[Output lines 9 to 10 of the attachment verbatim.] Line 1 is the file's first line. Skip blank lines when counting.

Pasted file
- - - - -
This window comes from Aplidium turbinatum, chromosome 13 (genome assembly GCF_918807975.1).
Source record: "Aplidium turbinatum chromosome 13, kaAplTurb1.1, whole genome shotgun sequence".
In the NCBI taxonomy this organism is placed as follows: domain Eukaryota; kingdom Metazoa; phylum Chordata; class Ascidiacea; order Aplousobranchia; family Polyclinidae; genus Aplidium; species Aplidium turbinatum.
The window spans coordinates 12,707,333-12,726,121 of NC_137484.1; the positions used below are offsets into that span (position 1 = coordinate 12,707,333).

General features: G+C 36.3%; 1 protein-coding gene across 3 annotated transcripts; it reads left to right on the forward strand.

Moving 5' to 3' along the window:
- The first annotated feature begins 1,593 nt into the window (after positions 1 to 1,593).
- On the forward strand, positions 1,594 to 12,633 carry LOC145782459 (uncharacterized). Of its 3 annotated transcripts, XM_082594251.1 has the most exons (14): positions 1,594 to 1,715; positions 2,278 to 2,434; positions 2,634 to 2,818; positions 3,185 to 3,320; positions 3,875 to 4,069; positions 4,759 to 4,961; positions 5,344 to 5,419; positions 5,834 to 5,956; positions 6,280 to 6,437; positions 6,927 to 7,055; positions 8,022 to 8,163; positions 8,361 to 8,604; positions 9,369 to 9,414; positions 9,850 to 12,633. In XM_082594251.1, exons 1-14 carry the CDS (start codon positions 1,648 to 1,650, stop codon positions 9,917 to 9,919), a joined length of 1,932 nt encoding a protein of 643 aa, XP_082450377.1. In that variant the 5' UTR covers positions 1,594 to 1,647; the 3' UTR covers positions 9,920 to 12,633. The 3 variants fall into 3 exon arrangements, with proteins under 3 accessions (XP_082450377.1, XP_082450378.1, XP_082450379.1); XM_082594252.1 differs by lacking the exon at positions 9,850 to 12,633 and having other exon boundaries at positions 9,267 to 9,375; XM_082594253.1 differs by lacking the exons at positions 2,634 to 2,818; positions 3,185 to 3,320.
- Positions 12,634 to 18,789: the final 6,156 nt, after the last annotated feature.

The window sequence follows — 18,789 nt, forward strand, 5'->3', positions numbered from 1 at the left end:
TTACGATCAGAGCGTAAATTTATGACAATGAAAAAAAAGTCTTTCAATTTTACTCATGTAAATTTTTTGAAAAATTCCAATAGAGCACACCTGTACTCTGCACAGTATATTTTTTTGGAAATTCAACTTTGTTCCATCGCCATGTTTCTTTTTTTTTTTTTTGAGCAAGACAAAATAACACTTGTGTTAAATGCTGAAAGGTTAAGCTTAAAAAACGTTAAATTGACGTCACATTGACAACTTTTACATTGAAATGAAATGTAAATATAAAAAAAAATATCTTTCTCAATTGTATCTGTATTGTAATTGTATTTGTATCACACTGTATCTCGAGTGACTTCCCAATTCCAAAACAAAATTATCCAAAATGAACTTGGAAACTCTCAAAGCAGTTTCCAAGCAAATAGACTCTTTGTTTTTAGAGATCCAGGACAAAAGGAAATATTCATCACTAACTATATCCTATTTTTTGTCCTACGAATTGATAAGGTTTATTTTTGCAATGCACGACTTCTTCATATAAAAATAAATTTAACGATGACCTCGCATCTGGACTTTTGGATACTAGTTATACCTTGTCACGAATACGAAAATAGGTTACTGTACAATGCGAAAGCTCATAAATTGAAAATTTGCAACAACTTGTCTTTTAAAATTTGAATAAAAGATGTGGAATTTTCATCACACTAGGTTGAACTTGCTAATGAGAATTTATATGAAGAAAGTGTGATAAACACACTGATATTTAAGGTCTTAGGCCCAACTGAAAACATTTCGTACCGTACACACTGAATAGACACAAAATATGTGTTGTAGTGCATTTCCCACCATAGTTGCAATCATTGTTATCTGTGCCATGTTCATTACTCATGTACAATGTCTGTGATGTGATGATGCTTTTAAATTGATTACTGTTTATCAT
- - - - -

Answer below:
- Positions 12,634 to 18,789: the final 6,156 nt, after the last annotated feature.

The window sequence follows — 18,789 nt, forward strand, 5'->3', positions numbered from 1 at the left end: